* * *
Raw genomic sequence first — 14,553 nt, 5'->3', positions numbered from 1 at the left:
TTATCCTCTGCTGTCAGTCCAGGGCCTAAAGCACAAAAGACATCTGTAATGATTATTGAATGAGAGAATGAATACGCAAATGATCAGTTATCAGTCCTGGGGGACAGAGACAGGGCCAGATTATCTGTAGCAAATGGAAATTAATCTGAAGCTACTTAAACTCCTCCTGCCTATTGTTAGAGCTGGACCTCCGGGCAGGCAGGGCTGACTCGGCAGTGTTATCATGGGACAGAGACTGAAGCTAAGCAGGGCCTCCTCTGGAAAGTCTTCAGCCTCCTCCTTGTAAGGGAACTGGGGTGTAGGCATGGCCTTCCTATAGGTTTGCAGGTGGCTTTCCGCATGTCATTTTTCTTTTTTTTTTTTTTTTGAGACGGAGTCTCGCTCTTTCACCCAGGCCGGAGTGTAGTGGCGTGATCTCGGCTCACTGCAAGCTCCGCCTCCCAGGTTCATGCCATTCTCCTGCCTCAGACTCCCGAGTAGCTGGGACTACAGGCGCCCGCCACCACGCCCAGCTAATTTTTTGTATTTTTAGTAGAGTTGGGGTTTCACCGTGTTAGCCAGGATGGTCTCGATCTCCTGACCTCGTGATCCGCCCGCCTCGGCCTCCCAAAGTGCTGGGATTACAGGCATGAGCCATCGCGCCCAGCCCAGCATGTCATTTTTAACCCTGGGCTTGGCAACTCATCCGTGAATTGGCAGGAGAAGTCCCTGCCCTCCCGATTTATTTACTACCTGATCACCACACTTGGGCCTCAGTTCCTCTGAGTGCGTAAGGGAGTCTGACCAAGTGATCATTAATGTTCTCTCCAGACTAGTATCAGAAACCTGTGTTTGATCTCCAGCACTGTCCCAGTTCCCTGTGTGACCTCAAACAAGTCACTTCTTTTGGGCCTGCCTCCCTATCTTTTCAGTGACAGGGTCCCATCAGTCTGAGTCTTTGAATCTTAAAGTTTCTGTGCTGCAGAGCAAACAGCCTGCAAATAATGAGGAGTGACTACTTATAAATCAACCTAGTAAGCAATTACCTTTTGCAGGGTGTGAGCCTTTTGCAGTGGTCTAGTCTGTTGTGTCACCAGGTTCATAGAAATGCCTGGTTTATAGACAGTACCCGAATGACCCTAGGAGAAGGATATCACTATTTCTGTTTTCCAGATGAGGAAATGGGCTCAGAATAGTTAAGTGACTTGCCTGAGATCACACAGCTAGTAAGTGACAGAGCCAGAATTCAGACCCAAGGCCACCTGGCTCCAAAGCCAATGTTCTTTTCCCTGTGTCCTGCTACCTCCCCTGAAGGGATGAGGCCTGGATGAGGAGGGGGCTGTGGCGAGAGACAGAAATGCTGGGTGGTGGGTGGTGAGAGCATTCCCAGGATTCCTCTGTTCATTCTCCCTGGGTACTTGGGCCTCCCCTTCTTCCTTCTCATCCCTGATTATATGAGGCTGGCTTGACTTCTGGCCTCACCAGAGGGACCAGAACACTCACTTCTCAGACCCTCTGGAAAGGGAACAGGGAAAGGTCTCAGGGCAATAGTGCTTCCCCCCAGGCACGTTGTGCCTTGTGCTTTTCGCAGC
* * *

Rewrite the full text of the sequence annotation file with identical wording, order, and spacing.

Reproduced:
Raw genomic sequence first — 14,553 nt, 5'->3', positions numbered from 1 at the left:
TTATCCTCTGCTGTCAGTCCAGGGCCTAAAGCACAAAAGACATCTGTAATGATTATTGAATGAGAGAATGAATACGCAAATGATCAGTTATCAGTCCTGGGGGACAGAGACAGGGCCAGATTATCTGTAGCAAATGGAAATTAATCTGAAGCTACTTAAACTCCTCCTGCCTATTGTTAGAGCTGGACCTCCGGGCAGGCAGGGCTGACTCGGCAGTGTTATCATGGGACAGAGACTGAAGCTAAGCAGGGCCTCCTCTGGAAAGTCTTCAGCCTCCTCCTTGTAAGGGAACTGGGGTGTAGGCATGGCCTTCCTATAGGTTTGCAGGTGGCTTTCCGCATGTCATTTTTCTTTTTTTTTTTTTTTTGAGACGGAGTCTCGCTCTTTCACCCAGGCCGGAGTGTAGTGGCGTGATCTCGGCTCACTGCAAGCTCCGCCTCCCAGGTTCATGCCATTCTCCTGCCTCAGACTCCCGAGTAGCTGGGACTACAGGCGCCCGCCACCACGCCCAGCTAATTTTTTGTATTTTTAGTAGAGTTGGGGTTTCACCGTGTTAGCCAGGATGGTCTCGATCTCCTGACCTCGTGATCCGCCCGCCTCGGCCTCCCAAAGTGCTGGGATTACAGGCATGAGCCATCGCGCCCAGCCCAGCATGTCATTTTTAACCCTGGGCTTGGCAACTCATCCGTGAATTGGCAGGAGAAGTCCCTGCCCTCCCGATTTATTTACTACCTGATCACCACACTTGGGCCTCAGTTCCTCTGAGTGCGTAAGGGAGTCTGACCAAGTGATCATTAATGTTCTCTCCAGACTAGTATCAGAAACCTGTGTTTGATCTCCAGCACTGTCCCAGTTCCCTGTGTGACCTCAAACAAGTCACTTCTTTTGGGCCTGCCTCCCTATCTTTTCAGTGACAGGGTCCCATCAGTCTGAGTCTTTGAATCTTAAAGTTTCTGTGCTGCAGAGCAAACAGCCTGCAAATAATGAGGAGTGACTACTTATAAATCAACCTAGTAAGCAATTACCTTTTGCAGGGTGTGAGCCTTTTGCAGTGGTCTAGTCTGTTGTGTCACCAGGTTCATAGAAATGCCTGGTTTATAGACAGTACCCGAATGACCCTAGGAGAAGGATATCACTATTTCTGTTTTCCAGATGAGGAAATGGGCTCAGAATAGTTAAGTGACTTGCCTGAGATCACACAGCTAGTAAGTGACAGAGCCAGAATTCAGACCCAAGGCCACCTGGCTCCAAAGCCAATGTTCTTTTCCCTGTGTCCTGCTACCTCCCCTGAAGGGATGAGGCCTGGATGAGGAGGGGGCTGTGGCGAGAGACAGAAATGCTGGGTGGTGGGTGGTGAGAGCATTCCCAGGATTCCTCTGTTCATTCTCCCTGGGTACTTGGGCCTCCCCTTCTTCCTTCTCATCCCTGATTATATGAGGCTGGCTTGACTTCTGGCCTCACCAGAGGGACCAGAACACTCACTTCTCAGACCCTCTGGAAAGGGAACAGGGAAAGGTCTCAGGGCAATAGTGCTTCCCCCCAGGCACGTTGTGCCTTGTGCTTTTCGCAGC